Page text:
Recipe 12.12 Overriding Built-in Functions

12.12.1 Problem

You want to replace a standard, built-in function with your own version.

12.12.2 Solution

Import that function from another module into your own namespace.

12.12.3 Discussion

Suppose you want to give a function of your own the same name as one of Perl's core built-ins. If you write:

sub time { "it's howdy doody time" }
print time( );

then you won't get your function calledyou'll still get Perl's original, built-in version. You could use an explicit ampersand to call the function:

print &time( );

because that always gets your function, never the built-in. But then you forego any prototype checking and context coercion on the function's arguments. However, there is a way to override that.

Many (but not all) of Perl's built-in functions may be overridden. This is not something to be attempted lightly, but it is possible. You might do this, for example, if you are running on a platform that doesn't support the function that you'd like to emulate. Or, you might want to add your own wrapper around the built-in.

Not all reserved words have the same status. Those that return a negative number in the C-language keyword( ) function in the toke.c file in your Perl source kit may be overridden. Keywords that cannot be overridden as of v5.8.1 are defined, delete, do, else, elsif, eval, exists, for, foreach, format, glob, goto, grep, if, last, local, m, map, my, next, no, our, package, pos, print, printf, prototype, q, qq, qr, qw, qx, redo, require, return, s, scalar, sort, split, study, sub, tie, tied, tr, undef, unless, untie, until, use, while, and y. The rest can.

A standard Perl module that overrides a built-in is Cwd, which can overload chdir. Others are the by-name versions of functions that return lists: File::stat, Net::hostent, Net::netent, Net::protoent, Net::servent, Time::gmtime, Time::localtime, Time::tm, User::grent, and User::pwent. These modules all override built-in functions like stat or getpwnam to return an object that can be accessed using a name, like getpwnam("daemon")->dir. To do this, they have to override the original, list-returning versions of those functions.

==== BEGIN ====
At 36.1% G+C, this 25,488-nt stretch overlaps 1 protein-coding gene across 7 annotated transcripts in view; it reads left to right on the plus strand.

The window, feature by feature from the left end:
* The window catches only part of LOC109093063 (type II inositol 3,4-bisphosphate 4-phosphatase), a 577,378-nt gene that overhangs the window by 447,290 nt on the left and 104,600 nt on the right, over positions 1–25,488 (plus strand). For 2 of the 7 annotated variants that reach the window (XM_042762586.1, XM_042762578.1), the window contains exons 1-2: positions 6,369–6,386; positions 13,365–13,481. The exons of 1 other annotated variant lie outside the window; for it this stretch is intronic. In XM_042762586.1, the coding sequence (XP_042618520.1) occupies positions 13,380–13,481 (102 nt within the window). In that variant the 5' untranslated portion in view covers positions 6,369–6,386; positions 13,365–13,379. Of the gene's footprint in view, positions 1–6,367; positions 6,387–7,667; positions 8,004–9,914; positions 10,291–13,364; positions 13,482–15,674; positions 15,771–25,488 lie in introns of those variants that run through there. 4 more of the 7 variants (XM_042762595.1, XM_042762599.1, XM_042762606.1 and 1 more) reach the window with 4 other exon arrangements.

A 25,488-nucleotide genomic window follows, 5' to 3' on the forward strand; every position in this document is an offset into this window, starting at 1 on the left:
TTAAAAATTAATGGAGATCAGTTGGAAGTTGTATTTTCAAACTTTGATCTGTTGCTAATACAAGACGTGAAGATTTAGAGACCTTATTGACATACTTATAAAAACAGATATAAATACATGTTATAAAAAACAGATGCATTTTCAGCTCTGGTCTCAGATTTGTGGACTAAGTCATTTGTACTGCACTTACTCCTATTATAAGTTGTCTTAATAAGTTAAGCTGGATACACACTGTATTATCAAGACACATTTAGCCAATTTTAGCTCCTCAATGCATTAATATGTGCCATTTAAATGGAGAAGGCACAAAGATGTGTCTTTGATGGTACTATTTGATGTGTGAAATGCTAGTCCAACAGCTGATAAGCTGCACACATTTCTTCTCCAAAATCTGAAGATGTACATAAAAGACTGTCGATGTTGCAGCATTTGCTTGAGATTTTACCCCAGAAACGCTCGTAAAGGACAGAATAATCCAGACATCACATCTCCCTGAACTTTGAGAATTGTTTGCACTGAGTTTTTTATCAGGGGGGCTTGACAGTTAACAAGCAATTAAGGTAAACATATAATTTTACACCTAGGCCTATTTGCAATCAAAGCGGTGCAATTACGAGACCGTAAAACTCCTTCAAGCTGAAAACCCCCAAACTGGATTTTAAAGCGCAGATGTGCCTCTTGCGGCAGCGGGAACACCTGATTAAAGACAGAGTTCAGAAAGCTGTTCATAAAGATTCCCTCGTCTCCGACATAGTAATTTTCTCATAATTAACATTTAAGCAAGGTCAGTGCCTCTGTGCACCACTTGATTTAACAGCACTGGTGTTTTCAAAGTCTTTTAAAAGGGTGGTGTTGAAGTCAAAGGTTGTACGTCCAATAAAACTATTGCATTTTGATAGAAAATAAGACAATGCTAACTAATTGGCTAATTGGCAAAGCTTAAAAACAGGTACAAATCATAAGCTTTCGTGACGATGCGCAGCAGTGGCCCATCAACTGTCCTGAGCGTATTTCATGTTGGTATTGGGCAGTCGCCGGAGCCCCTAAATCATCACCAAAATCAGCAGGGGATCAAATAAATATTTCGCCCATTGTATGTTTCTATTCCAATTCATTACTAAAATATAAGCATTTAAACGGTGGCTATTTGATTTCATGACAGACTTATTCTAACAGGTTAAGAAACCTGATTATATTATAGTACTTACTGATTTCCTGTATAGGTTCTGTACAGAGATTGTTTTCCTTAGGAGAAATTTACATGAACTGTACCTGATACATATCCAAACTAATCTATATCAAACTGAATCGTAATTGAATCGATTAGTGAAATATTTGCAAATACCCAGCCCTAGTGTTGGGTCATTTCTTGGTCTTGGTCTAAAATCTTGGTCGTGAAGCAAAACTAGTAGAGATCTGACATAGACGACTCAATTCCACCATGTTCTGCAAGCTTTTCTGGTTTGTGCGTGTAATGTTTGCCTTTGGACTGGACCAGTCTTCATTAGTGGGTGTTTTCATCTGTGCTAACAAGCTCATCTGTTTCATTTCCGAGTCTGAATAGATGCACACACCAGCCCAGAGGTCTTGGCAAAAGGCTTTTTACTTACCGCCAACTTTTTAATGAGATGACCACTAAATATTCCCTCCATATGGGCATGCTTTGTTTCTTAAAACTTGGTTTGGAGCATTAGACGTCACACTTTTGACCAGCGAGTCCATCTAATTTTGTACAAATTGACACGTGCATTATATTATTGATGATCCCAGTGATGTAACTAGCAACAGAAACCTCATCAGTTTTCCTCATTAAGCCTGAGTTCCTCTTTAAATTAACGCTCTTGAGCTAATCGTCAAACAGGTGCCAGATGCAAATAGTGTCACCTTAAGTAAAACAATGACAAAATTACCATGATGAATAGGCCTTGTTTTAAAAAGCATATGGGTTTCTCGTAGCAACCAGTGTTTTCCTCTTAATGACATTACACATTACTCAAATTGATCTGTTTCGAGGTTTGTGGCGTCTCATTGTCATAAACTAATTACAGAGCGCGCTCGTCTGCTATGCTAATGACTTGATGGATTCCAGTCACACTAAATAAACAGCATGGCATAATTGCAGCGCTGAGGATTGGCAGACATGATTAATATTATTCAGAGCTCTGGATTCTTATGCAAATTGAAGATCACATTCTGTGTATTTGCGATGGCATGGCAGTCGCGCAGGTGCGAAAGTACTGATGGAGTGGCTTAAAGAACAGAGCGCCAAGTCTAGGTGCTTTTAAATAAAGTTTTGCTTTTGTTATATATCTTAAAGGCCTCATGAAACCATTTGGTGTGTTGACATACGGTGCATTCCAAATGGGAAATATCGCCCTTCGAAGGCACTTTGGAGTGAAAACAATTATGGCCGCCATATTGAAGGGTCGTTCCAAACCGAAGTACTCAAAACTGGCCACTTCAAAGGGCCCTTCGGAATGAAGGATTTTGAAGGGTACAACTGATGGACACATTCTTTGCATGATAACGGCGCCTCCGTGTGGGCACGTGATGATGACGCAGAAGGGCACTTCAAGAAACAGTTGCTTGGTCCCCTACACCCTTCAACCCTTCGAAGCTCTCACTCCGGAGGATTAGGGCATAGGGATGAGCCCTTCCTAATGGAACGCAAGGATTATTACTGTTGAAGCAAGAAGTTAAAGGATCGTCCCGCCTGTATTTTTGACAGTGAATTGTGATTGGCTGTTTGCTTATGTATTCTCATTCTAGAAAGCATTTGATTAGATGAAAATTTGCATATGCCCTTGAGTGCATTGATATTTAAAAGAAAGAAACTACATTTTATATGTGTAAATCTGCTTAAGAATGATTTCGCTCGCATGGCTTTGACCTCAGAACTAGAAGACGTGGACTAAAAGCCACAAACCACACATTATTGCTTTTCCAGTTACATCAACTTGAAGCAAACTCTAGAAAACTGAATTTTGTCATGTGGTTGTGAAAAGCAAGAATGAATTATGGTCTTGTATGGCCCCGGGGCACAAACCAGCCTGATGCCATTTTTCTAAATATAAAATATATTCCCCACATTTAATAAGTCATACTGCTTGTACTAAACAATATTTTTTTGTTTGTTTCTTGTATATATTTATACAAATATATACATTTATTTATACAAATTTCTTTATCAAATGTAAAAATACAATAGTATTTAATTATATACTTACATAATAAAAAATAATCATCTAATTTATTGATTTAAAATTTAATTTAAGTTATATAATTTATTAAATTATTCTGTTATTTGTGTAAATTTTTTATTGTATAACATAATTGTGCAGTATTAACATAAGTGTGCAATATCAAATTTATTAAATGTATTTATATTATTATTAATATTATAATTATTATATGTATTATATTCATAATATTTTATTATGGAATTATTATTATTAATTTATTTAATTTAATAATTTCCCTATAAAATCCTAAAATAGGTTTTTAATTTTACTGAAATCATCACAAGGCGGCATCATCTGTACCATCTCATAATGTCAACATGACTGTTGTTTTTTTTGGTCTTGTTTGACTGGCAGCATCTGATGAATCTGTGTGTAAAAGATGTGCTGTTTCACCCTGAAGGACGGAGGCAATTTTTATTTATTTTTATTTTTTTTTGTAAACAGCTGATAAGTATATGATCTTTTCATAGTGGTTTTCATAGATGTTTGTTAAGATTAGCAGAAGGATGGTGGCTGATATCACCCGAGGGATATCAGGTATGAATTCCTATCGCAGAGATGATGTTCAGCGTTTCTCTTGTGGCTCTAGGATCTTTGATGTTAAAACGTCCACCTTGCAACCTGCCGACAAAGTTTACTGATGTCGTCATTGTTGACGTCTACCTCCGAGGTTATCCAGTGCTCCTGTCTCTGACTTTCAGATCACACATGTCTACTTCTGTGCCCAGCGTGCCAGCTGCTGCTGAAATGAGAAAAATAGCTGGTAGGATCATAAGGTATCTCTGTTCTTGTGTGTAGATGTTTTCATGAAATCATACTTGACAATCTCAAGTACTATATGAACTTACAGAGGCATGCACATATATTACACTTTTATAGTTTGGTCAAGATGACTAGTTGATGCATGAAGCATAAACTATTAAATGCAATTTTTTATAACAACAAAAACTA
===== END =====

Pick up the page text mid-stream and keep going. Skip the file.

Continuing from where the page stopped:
Overriding may be done uniquely by importing the function from another package. This import only takes effect in the importing package, not in all possible packages. It's not enough simply to predeclare the function. You have to import it. This is a guard against accidentally redefining built-ins.

Let's say that you'd like to replace the built-in time function, whose return value is in integer seconds, with one that returns a floating-point number instead. You could make a Time::HiRes module with an optionally exported time function as follows:

package Time::HiRes;
use strict;
require Exporter;
use vars qw(@ISA @EXPORT_OK);
@ISA = qw(Exporter);
@EXPORT_OK = qw(time);

sub time( ) { ..... }  # TBA

Then the user who wants to use this augmented version of time would say something like:

use Time::HiRes qw(time);
$start = time( );
1 while print time( ) - $start, "\n";

This code assumes that your system has a function you can stick in the "TBA" definition shown previously. It just so happens, however, that you don't have to figure that part out, because the Time::HiRes module (which is included standard with the Perl distribution) does indeed behave as we've outlined it here. You can import its time( ) function to get the one that is fancier than the core built-in, just as we did here.

If you don't want to take the trouble to create a full module file, set up its exports, and all the rest of the rigamarole, there's a shortcut approach via the subs pragma. It works like this:

use subs qw(time);
sub time { "it's howdy doody time" }
print time( );

Now you'd get your own function, even without the ampersand.

Even when you override a built-in by importing a function, that built-in is always still accessible if you fully qualify it using the (pseudo)package named CORE. Thus, even if you imported time( ) from FineTime, overriding the built-in, that original built-in can be called as CORE::time( ).

For overriding of methods and operators, see Chapter 13.

12.12.4 See Also

The section on "Overriding Built-in Functions" in Chapter 11 of Programming Perl and in perlsub(1); Recipe 10.11